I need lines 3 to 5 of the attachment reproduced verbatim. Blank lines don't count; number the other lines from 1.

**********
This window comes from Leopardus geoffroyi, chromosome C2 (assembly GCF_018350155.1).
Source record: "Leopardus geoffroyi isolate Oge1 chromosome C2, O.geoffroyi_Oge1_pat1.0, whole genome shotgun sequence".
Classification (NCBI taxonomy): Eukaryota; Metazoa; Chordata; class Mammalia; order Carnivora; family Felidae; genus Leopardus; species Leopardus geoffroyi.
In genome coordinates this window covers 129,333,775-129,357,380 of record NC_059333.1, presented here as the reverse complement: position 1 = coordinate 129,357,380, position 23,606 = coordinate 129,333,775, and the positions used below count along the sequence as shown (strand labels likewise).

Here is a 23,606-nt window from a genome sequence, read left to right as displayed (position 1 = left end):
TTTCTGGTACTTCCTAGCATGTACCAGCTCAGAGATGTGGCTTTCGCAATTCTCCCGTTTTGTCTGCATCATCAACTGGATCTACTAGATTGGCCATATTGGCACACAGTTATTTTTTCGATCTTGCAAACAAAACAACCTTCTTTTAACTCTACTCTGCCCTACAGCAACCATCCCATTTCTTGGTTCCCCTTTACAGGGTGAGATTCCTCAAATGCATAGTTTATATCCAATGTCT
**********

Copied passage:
Classification (NCBI taxonomy): Eukaryota; Metazoa; Chordata; class Mammalia; order Carnivora; family Felidae; genus Leopardus; species Leopardus geoffroyi.
In genome coordinates this window covers 129,333,775-129,357,380 of record NC_059333.1, presented here as the reverse complement: position 1 = coordinate 129,357,380, position 23,606 = coordinate 129,333,775, and the positions used below count along the sequence as shown (strand labels likewise).

Here is a 23,606-nt window from a genome sequence, read left to right as displayed (position 1 = left end):